Karen Rogers is a high school teacher in Kansas.
Last month she shared her scoring guide or rubrics in "Student
Wants a Sense of Direction."
This month we are excited to share her first day of school script
or classroom management plan.
to see a Power Point presentation of her classroom procedures.
Here are some of Karen's comments about her presentation.
1. As a master record of classroom procedures
It is a great feeling to have all my classroom procedures written
down in one location. On Power Point, my list is easily
accessible and can be modified as needed.
2. At the beginning of the school year
I think it is very important to explain, rehearse, and reinforce
procedures at the very beginning of the school year and throughout
the year as well. I spend about 20 minutes explaining
procedures with the Power Point. Sometimes I give students
points for writing down the most important procedures, such
as entering class, quieting the class, and dismissing class.
3. As a reminder, or reinforcer
I print, post, or refer to certain slides on the Power Point
to reinforce a procedure. For example, if students start
lingering at the door or talk as they enter the classroom instead
of getting seated and getting to work, I remind them of the
proper procedure to enter the classroom. Sometimes I will
hold up a printed copy of the slide. Then I check on them
the next day. I either thank them for doing it properly,
or I remind them of the procedure again and have them practice
the proper procedure for entering the classroom.
4. Something to share with others
The key to good classroom management is having procedures and
routines in place. I am happy to share with other teachers
who can use my Power Point presentation to customize and create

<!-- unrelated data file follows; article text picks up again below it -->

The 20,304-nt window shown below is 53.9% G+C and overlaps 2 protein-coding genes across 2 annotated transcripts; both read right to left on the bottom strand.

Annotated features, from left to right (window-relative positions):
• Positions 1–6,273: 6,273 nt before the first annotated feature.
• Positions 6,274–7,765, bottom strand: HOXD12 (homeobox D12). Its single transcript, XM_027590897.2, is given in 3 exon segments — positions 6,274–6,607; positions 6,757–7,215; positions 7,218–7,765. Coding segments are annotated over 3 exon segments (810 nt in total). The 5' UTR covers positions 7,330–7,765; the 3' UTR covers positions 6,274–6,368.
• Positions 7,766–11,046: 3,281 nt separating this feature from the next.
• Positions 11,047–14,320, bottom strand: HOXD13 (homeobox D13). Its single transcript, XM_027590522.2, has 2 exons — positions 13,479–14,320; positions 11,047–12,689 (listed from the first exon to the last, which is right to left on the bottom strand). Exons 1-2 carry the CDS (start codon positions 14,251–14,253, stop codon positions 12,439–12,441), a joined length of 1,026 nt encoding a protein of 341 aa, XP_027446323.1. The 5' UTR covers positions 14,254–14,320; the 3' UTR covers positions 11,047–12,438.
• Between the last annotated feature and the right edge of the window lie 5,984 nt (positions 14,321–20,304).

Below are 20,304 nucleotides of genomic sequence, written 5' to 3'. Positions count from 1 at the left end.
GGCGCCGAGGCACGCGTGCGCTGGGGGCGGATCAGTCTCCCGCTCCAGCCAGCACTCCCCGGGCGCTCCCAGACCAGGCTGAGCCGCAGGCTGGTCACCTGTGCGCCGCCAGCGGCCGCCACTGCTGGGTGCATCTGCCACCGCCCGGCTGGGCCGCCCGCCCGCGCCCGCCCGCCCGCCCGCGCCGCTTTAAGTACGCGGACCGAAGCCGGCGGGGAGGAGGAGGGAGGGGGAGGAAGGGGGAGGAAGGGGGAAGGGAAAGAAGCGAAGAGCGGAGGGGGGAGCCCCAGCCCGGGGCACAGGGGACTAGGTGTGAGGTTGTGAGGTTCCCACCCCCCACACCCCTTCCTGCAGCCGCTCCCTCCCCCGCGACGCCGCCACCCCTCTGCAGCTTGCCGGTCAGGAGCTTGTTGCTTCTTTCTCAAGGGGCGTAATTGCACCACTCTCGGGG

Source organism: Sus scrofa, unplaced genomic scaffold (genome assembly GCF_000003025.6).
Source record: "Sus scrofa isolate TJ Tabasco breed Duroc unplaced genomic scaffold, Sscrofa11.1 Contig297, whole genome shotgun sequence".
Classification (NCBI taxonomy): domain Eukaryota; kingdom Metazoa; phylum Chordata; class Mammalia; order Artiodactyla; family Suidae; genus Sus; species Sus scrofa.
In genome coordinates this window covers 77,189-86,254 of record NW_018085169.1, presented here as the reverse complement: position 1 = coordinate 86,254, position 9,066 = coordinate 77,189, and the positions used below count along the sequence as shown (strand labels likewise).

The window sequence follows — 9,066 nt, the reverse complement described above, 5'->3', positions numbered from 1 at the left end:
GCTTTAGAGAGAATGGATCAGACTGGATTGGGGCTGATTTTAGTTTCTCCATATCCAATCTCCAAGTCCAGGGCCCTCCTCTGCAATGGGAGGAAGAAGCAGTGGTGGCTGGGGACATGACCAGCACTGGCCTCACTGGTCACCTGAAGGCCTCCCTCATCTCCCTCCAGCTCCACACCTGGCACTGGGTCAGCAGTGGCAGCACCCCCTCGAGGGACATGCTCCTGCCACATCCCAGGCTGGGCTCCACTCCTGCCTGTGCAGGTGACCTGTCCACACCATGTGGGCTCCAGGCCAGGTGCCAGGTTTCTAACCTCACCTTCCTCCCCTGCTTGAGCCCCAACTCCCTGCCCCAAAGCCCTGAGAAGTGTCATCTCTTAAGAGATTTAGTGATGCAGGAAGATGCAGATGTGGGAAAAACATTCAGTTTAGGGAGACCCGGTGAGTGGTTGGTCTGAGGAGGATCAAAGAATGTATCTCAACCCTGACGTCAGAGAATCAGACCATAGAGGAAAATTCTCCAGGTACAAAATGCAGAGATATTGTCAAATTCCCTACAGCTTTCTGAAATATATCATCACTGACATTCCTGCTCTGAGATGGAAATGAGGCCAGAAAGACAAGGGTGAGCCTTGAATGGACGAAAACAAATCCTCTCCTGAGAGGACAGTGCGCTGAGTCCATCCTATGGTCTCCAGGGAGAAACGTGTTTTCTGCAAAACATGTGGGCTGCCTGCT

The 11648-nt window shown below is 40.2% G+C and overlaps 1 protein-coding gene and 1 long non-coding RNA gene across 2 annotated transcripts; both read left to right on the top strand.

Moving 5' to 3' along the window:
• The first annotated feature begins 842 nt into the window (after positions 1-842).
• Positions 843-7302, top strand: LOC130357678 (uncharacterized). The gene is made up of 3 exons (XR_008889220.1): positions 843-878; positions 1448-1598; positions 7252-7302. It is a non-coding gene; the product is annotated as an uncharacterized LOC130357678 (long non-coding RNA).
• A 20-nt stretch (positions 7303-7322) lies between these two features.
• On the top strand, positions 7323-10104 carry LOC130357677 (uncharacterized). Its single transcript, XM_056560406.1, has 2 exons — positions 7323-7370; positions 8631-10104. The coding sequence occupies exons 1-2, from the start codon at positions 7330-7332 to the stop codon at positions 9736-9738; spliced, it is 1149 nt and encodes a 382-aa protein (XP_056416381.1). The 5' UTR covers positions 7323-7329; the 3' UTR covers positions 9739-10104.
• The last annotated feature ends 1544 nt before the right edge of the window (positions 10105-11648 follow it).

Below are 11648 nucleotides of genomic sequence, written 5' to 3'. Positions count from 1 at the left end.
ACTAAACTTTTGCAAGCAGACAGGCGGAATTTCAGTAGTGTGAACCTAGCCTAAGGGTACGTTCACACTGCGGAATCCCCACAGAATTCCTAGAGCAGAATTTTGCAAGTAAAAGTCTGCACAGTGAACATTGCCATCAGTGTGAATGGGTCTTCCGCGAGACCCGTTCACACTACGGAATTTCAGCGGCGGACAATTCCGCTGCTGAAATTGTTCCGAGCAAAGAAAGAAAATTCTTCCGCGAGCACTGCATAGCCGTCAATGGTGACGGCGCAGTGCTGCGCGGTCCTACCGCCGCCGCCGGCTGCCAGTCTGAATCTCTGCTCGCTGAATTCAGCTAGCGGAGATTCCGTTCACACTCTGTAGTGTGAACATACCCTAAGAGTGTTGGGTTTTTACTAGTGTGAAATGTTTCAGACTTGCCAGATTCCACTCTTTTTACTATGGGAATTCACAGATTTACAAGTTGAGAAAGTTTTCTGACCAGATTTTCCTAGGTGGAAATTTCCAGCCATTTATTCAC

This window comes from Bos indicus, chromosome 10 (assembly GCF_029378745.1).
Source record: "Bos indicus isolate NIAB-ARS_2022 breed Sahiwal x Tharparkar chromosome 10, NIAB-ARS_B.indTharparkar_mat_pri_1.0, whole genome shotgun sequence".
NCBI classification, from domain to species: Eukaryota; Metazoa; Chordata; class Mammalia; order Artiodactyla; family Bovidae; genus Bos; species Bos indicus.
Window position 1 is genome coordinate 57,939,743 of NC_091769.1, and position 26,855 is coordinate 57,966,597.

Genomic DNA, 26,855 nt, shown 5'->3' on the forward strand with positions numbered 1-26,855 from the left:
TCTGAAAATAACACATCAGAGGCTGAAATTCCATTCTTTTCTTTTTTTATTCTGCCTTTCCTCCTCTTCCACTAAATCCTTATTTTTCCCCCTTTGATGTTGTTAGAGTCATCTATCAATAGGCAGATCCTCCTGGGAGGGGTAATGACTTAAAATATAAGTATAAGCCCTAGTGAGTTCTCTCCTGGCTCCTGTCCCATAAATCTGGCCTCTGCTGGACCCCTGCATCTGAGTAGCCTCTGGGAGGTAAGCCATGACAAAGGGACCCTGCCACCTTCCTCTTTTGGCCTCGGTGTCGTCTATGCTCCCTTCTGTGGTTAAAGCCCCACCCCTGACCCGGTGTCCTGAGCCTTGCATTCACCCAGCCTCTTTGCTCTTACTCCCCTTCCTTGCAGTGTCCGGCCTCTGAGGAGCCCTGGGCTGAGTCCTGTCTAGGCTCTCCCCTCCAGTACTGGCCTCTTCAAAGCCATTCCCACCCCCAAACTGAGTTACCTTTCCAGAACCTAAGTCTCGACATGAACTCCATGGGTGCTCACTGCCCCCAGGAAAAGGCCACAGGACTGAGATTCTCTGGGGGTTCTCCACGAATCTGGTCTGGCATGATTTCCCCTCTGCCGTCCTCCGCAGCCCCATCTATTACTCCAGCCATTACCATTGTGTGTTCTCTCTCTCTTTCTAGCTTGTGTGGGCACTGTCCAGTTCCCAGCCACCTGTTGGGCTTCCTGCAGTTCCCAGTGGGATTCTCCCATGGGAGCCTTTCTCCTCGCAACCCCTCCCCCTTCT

their own master list of procedures.
5. Work in progress
I review and revise my classroom procedures every August before
school starts. It helps me reset myself so I am prepared
for students. Procedures and routines improve
the classroom climate and maximize the learning time for students.
Karen says, “Procedures are such an important part
of classroom management. They work at all levels.
In my high school classroom, if I don't reinforce a procedure
throughout the year (for example, being seated for dismissal)
it becomes a management problem later in the school year when
I spend time at the end of the hour repeatedly saying, "Be
“With procedures, I take time to remind students about
the dismissal procedure, I practice it that day, and I thank students
for doing it right. Students get used to it and they expect
“I simply and strongly believe in the power of
procedures. I used to lack confidence thinking
teaching procedures seemed like I was talking down to high school
students. However, if I didn't rehearse and reinforce, I
regretted it later.
"Now I embrace the fact that I teach procedures in the classroom
and I make a big deal about procedures. It gives me student
My high school classroom flows much more smoothly with
procedures than without!
Observe, Reinvent, and Implement
What works in a kindergarten class works in any other
What works in a high school classroom also works in any
All you have to do is observe what successful teachers do, regardless
of what or where they teach. Then you prepare yourself to
have an Aha moment and modify the technique for your classroom.
It’s then all yours to use with success.
And don’t forget to share your success with others.
Allow others to observe what you do in the classroom, share a
list with a colleague, demonstrate a technique at a workshop so
that others can steal from you and modify your work for their
Become a catalyst of success for teachers—no
grade or subject matter they teach!
For a printable version of this article click
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Gazette Articles by Harry & Rosemary Wong: